Various OSHA standards require employers to have written safety programs. Would a company satisfy such a requirement by keeping the documents solely in an electronic format?
The Senate grilled President-elect Obama’s pick for Labor Secretary on a variety of issues at her confirmation hearing.
Since the Imperial Sugar explosion that killed 14 people, there’s been a lot written recommending companies have the proper equipment to deal with combustible workplace dust. This story shows that just having the equipment doesn’t guarantee you won’t have an explosion.
Tyson Foods has agreed to pay the maximum penalty for a willful violation of an OSHA standard resulting in the death of an employee.
A new study shows almost one in five workers admit they aren’t getting a good night’s sleep. However, only one in ten have been properly diagnosed with a sleep disorder.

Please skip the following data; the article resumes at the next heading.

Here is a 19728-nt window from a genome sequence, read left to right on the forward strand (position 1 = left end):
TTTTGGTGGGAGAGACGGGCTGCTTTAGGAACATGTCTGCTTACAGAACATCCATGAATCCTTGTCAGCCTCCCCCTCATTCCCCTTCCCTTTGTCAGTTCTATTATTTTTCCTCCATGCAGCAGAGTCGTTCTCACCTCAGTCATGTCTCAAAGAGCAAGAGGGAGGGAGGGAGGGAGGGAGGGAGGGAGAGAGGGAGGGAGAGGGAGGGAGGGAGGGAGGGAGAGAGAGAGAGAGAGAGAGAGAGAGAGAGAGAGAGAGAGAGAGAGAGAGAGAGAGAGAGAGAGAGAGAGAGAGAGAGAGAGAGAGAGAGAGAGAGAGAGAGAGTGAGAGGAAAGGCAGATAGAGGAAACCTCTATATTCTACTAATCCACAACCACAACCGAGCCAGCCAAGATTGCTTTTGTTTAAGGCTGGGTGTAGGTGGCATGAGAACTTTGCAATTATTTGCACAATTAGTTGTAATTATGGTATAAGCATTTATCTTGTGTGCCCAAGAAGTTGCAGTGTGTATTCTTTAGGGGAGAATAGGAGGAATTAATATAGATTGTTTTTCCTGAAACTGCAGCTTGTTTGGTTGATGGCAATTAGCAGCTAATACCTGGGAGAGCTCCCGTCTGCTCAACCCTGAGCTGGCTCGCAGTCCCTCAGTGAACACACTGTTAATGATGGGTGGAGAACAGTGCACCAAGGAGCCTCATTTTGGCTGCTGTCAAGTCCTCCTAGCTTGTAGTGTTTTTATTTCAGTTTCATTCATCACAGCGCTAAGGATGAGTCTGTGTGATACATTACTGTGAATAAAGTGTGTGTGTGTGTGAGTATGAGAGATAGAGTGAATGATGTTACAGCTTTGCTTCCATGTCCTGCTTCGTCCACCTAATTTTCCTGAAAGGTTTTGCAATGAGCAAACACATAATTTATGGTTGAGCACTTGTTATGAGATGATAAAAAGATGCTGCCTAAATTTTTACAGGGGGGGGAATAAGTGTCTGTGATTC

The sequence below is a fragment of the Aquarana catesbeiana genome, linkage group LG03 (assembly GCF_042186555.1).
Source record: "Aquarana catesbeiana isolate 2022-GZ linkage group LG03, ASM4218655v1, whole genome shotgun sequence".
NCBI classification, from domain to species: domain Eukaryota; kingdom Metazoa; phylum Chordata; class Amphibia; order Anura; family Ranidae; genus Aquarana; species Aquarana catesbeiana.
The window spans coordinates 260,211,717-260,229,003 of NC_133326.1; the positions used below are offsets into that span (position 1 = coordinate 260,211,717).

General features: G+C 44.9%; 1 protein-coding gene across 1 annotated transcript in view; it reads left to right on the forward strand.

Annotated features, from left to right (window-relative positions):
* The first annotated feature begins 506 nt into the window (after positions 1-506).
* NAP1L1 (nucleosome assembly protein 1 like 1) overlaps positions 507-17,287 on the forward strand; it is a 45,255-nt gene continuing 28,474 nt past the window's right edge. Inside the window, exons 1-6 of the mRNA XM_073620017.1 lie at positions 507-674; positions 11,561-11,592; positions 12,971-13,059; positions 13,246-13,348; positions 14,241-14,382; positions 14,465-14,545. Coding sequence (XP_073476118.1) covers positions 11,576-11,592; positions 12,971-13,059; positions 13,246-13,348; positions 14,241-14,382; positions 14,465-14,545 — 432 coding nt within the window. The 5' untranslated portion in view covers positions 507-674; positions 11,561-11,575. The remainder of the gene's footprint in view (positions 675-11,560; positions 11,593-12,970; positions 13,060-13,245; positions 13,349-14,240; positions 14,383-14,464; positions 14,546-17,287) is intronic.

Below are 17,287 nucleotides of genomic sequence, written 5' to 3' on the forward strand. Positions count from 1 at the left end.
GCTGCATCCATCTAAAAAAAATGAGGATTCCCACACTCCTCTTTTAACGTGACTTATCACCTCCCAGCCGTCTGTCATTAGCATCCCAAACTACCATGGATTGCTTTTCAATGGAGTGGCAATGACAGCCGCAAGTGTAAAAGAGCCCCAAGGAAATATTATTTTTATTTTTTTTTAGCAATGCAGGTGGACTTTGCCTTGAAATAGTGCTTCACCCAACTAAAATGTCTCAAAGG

A small business with just 50 employees will have to pay a hefty OSHA fine for repeat violations after a recent re-inspection.
A worker injured at a construction site sued his employer. The company said it couldn’t be sued because workers’ comp is the exclusive remedy for injured workers.
A recent fatality shows once again why employees working near power lines need to plan their tasks with electrical hazards in mind.
* Press Information <http://www.aamanet.org/news.asp?sect=1&id=38&newsid=217&showarchive=> * AAMA’s Skylight Council publishes Fall Protection paper SCHAUMBURG, Ill. — Responding to heightened industry and public concerns about fall prevention, the American Architectural Manufacturers Association’s (AAMA’s) Skylight Council has published a position paper entitled Fall Protection, which provides practical suggestions for minimizing and preventing falls through roof openings. Highlighted within […]